Sunday, September 6, 2009


by Libby Malin

I just handed in the copy-edited version of my next Sourcebooks release, My Own Personal Soap Opera. I'm always so, so grateful to copy editors for catching my inconsistencies (uh, if the heroine's cell phone jingles in most scenes, maybe it shouldn't chirp in another) and my outright mistakes (like misspelling a major character's name).

I try not to beat myself up too much when I see these oopsies. What writer doesn't scratch her head trying to remember on page 170 what she called that secondary character mentioned on page 32? I've used the "find" function of MSWord more than once to doublecheck characters or word descriptions. Even though I try to be careful, mistakes still happen.

Mistakes were a big part of my heroine's life in Fire Me -- she was deliberately trying to make them, in order to win the pink slip and a severance pay package. Her rationale was that a little embarrassment was a small price to pay for the bigger prize.

But most of us aren't so sanguine about mess-ups, in manuscripts or in life. We turn red-faced or cringe when remembering past fumbles.

So, too, with memories of early writing life mistakes. I warm with embarrassment when recalling some of my goofs. Here are a few gaffes I made:

When I first started writing fiction, I thought all you needed to do to get a publishing house's attention was to send them a (query) letter. Uh, that's right -- a letter to the publishing house. My first query was addressed to Simon & Schuster, I believe. I'm not sure I even put "Fiction Editor" on the envelope.

Okay, so I learned quickly enough that was not such a hot strategy (but am grateful that someone at S&S had pity on me and sent me copied pages of a literary marketplace book with agent listings on it).

Next mistake: when I started writing romance, I actually wrote a few query letters that included this sure-to-sell-me pitch: "My sister, who is a huge romance fan, loves my manuscript."

I mean, c'mon, who wouldn't want to buy a manuscript from me after that? Really.

When I shared these embarrassments with a multi-published writing friend, she confessed to her own early goof -- she once wrote query letters that included her drawings of what she thought the cover of her book should look like.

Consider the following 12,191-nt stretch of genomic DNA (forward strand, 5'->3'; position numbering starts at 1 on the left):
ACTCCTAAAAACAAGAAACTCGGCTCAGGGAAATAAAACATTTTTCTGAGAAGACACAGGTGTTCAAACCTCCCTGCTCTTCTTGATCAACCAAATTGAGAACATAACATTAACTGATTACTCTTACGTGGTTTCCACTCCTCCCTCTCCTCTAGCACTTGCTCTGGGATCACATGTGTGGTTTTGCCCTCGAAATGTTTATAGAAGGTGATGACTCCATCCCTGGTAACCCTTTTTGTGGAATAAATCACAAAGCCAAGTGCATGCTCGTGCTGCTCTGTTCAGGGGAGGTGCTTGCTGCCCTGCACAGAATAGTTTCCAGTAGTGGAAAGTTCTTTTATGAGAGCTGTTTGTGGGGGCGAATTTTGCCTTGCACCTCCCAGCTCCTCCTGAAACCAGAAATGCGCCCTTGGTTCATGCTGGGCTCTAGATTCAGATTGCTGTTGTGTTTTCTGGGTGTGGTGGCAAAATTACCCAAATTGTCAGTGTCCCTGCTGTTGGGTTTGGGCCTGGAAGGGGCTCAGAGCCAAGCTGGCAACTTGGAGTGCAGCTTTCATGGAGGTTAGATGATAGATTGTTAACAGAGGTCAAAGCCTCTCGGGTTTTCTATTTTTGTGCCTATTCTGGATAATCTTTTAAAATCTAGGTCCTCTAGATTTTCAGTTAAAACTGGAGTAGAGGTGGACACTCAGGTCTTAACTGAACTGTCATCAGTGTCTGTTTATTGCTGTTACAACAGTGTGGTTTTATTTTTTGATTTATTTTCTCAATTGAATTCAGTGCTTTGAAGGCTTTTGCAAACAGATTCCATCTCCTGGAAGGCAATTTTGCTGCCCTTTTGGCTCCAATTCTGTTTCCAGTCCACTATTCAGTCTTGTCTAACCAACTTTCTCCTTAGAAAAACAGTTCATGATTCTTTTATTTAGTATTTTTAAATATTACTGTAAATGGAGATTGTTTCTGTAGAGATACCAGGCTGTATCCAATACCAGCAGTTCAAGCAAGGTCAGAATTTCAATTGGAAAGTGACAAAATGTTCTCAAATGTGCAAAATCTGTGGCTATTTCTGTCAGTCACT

Thank goodness the editors and agents who received these gems from us didn't laugh us out of the business. We've matured since then, and are both happy to share advice with beginning writers on the business side of writing.

I know we're not alone -- I once read an article in the Romance Writers Report by a successful author who, as a newbie, hadn't been sure what agents and editors meant when they said to send in a few chapters. She thought perhaps she should choose the best chapters out of the entire manuscript.

(I couldn't feel superior on that one -- it was something I, too, had wondered about when I'd received that request!)

So, are you willing to share some of your early stumbles? Don't be bashful -- we've all been there!


  1. ah the v8 moments in life. what would we have to laugh about or share with others without them? mine are generally not done in the privacy of mail but in very public ways for all the world to see what a dufuss i can be. now that i am in the "retirement" time of life, i have learned to accept that dufussism is part of who i am and just try to enjoy them.

  2. Omigosh, Libby, I thought I was the only one writing for Sourcebooks that changed the spelling of characters' names. Whew. I am not alone!!! My big early goof was sending mss (when you could send the whole thing) to publishers, but neglecting to watch word count. I got a very nice form letter checked off on the block, "Needs to be...and whatever their house required for publication." Of course, I'd sent off two like that in short order. So one day comes the one rejection and a couple of days later, the second which emphasized, check publisher requirements, first!!! They no longer accept unsolicited mss. Hmm, wonder why? :)

  3. Can I breathe a little easier now? Or is absolute perfection expected for unpublished authors. I know I have made a lot of mistakes. One of the more memorable ones was leaving a comment box in the manuscript. I was so embarrassed. Shortly there after I read an agent blog post about most common mistakes authors make. Much to my relief comment boxes were in the top ten.

  4. I have trouble with names, too, particularly since in my case, they sort of evolve. Other mistakes I make is in seeing something in my head that I don't describe to the reader, who obviously cannot read my mind!

    Like you, I've made lots of mistakes in this business, but, hey, we must have done something right!

  5. It makes you grateful for the kind editors and agents who must get impatient with newbie mistakes, but still don't treat you poorly.

  6. Oh, yeah, I've made 'em. No wonder many editors prefer agented submissions. I'm thankgful for RWA for helping me avoid some major ones.

  7. For me, mistakes are a way of life, but then I'm always the first or second to laugh at myself and how dumb I can be. Lord knows, I'm always good for a laugh.

  8. Yep, done a few stupid things in my writing life! After 5 books in the same series, it is real easy to forget a name or time placement, etc. I HOPE any glaring errors like that have been picked up!

    No doubt that all the editors earn their wages. Thank goodness a manuscript goes through so many stages and is seen by so many pairs of eyes. I am a huge perfectionist, so it was hard to have stupid mistakes pointed out. But now I have gotten used to it and am just thankful.

  9. I'm sure I made mistakes, but I guess I blocked them. :}

    I had an agent from the beginning, but I also had a great editor who was as new to the business as I was, so we learned together.